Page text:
Saturday night my wife and I attended The Collected Works’ production of Witold Gombrowicz’s Princess Ivona at the Performance Art Institue in San Francisco. I provide a cursory overview of the play in this post.
As a director, I know a good play through working with it, and Gombrowicz’s script has continue to astonish me in its careful and imaginative plotting, it’s strange and rich characters, and it’s focused pursuit of some of the philosophical questions that would haunt Gombrowicz throughout his lifetime. Perhaps the strongest of these is the way the human being is constantly pulled between two poles: conventionality on one hand (or what Gombrowicz would call form); and pure freedom on the other. The former is necessary if one is to be recognizable to an other, to be a social being; but it can also calcify into something rigid and dead, limiting our human capacity for surprise, experiment, and imagination. But pure freedom, however enticing it may be as a horizon of possibility, is also chaos; and if it’s even possible to attain it for a moment, one can’t live in it.
(From director Michael Hunter’s notes on the play)
Michael’s summary captures the heart of many of Gombrowicz’s works, including Princess Ivona. The play takes turns being funny, menacing, absurd, and heartbreaking—oftentimes several of these sensations at the same time—and it’s to the company’s credit that they were able to capture with intensity of all of these feelings. In some of the posts on the company’s blog, Renu Capelli, the assistant director, looks at possible considerations within the text and ways to read the play. I want to focus on the following quote, though:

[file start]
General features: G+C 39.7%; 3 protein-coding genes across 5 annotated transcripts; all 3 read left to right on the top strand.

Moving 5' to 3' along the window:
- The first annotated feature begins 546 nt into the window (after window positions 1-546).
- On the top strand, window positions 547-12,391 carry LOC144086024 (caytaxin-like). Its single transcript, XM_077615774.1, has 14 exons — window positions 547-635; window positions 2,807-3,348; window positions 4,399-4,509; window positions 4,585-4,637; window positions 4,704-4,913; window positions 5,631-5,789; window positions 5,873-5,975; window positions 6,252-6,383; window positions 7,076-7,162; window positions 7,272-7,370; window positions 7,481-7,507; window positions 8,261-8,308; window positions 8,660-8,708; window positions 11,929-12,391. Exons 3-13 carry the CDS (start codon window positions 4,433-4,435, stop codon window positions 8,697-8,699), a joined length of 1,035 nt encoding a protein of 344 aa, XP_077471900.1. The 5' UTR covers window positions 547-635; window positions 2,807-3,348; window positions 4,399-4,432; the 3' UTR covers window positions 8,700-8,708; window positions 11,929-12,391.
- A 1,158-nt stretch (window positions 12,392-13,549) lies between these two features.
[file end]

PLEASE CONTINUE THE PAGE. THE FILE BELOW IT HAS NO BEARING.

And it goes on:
As we become more and more familiar with the text of Princess Ivona, I've been struck by the several (plural, contingent, dynamic) philosophical questions that it sets aloft, about personality, about freedom, about love, about fear, about how broader social contexts shape and then beguile the infrastructure of personality: family, status and class, proximity to powerful agents, proximity to radically different versions of power...these relationships are the "stuff" of the play, even as they are made restless and anxious by the appearance of the "sluggish" Princess Ivona (in part it's her non-participation in all of that, which seems to make everyone else's neuroses sparkle and pop). But, on first gloss, it would seem that the play's fascinating explorations into profound internal terrains remains the privilege and the agony of those characters who already have a certain access to complex personhood: as if identity crises are the privilege of the privileged.